Understanding working from home
From time to time, organisations may ask their employees to work from home.
This is an effective way to ensure employees can continue to contribute in a positive and meaningful way and protect their income. It also ensures the employer can continue to meet the needs of those they service.
On the plus side, there are a number of benefits for employees in working from home.
It can however, also present a few challenges and the lack of regular connection and feelings of isolation in particular can be difficult.
For leaders who are used to having all of their team in the same environment, it can be daunting to know the best way to engage, direct and support their team.
What are the key things I should focus on?
- Agree expectations – talk with your leader about what is expected of you while working from home and how you will be managed
- Take regular breaks – in a different environment it can be easy to forget to stop working. Ensure you schedule regular breaks from your work
- Evaluate how it is working – check in with your team leader regularly, be open to feedback and be prepared to change how you are working
- Establish a routine – even though your environment is different, establishing a good routine will help you to stay focused
- Communicate regularly – staying connected with your colleagues is critical. It is important to communicate more than you think you need
- Embrace the positives – remember that working from home provides benefits such as avoiding commute times and costs
How do I set up a productive workspace?
Your work environment plays an important part in helping you be productive and successful.
- Designate a dedicated workspace and establish boundaries, such as working hours and when you will be available. This will assist you to separate your work activities from your home life.
- If other family members (i.e. partner and/or children) are also at home, discuss with them expectations around what times you will be unavailable due to work events.
- If possible, set up your workstation near a source of natural light. Exposure to sunlight can increase the serotonin in the brain, boosting your mood and helping you to feel calmer and more focused.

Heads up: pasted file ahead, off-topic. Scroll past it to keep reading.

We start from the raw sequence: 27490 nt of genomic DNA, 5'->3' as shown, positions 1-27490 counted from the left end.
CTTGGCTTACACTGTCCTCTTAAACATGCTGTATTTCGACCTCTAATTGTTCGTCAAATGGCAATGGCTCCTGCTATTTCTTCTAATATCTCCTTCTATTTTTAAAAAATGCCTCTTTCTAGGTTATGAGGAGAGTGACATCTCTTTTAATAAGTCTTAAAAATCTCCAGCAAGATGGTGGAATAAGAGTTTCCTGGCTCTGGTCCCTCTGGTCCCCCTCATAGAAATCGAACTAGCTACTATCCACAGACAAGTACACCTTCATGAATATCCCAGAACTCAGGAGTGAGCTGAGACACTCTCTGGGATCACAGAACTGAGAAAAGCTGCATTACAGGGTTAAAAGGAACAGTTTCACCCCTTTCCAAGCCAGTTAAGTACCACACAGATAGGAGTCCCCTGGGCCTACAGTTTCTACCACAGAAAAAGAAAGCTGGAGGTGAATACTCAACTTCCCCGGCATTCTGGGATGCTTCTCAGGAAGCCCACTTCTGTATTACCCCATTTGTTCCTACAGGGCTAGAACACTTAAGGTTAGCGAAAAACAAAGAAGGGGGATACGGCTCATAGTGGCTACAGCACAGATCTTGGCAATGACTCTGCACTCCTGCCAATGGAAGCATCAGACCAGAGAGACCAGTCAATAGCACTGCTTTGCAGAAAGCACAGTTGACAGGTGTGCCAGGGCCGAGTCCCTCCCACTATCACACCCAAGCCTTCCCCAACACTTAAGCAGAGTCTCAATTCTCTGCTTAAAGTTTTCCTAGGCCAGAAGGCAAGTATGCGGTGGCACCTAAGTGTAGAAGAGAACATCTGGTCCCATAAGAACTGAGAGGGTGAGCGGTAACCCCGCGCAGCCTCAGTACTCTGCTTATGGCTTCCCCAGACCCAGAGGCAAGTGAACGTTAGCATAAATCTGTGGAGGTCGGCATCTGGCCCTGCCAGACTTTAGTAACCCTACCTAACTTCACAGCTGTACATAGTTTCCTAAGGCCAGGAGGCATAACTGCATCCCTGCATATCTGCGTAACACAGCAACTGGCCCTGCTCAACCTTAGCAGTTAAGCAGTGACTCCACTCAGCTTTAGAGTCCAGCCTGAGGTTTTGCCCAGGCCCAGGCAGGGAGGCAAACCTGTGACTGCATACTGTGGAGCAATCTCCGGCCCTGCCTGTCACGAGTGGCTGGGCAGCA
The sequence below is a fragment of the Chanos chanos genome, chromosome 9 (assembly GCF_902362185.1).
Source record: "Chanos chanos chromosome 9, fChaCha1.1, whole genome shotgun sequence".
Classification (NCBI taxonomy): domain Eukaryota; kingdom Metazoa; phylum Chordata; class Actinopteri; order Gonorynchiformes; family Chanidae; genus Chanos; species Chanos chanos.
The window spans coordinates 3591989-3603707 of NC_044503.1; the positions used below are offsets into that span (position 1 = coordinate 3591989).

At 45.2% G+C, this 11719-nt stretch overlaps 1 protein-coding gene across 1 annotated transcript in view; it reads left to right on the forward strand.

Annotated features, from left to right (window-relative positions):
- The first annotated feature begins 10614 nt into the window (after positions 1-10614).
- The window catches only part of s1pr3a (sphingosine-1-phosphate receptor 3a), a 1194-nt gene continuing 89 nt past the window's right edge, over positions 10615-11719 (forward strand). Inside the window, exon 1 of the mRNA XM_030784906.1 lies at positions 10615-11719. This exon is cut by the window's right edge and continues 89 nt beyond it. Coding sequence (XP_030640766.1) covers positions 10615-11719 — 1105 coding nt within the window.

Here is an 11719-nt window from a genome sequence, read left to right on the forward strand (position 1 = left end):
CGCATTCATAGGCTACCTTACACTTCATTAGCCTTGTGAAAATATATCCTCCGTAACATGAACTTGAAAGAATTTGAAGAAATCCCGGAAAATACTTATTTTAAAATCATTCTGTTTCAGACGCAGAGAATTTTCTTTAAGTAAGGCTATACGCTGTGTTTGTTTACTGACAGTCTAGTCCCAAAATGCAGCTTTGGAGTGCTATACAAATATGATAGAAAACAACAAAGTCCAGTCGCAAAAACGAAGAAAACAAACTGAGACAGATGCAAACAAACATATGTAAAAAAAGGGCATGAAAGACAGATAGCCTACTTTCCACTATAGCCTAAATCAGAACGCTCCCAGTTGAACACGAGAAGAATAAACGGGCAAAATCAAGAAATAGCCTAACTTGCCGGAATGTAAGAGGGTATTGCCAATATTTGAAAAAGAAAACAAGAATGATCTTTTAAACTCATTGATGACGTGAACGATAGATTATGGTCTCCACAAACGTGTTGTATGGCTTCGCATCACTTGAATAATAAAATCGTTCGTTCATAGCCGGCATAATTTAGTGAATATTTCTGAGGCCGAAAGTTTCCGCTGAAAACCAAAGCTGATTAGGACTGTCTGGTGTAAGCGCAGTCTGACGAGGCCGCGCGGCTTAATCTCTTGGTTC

- Reduce the clutter on and around your desk space. The process of decluttering can help you to feel more relaxed and less stressed.
- Identify any potential distractors you may have at home and put strategies in place to minimise them.
Is it important to take breaks?
It can be easy when you are working from home to sit at your desk or computer for long periods without a break. This is not beneficial for your health or your productivity.
- Take a proper lunch break – spend time away from your work area and try to get a little exercise or activity that is different from your work.
- Take a short break mid-morning and mid-afternoon. It is important to let your brain relax a little so you can return to work feeling more focused and invigorated.
- Utilise outdoor spaces, such as your garden or balcony if you have them. Even 15 minutes in nature and fresh air can improve your mental health.
How do I avoid feeling isolated or lonely at home?
For some people, working from home can feel isolating, or even lonely.
Just because you are not physically with others, however, doesn’t mean that you are disconnected and cut off from your friends, colleagues and clients.
Technology enables us to use our virtual network in a positive way.
- Use instant messaging apps, such as WhatsApp or Slack and video platforms such as Skype, Zoom, Teams, or FaceTime to regularly chat to your colleagues and clients and to hold virtual team meetings. Using your camera so you can see your colleagues is particularly helpful!
- Make sure you don’t just ask about work – in the same way you ask how people are when you are together you should do the same remotely. Using video, sharing photos or just checking in with others are all great ways to maintain a healthy connection.
- Keep your leaders and colleagues informed of your work progress and any work issues you are experiencing. Make sure you are accessible in case people have questions for you.
- If you are working from home but your colleagues are at work, you may want to dial in to not just team meetings, but also social events or presentations. For organisers, it is important to invite all of the team to attend, even if they are working from home, so that they feel included.
Working from home can deliver many benefits, but it does require planning, structure and management to ensure it works for everyone.
We’re just a phone call away if you need coaching around how to improve your working from home experience or if you are a leader wanting guidance on how to best support your team.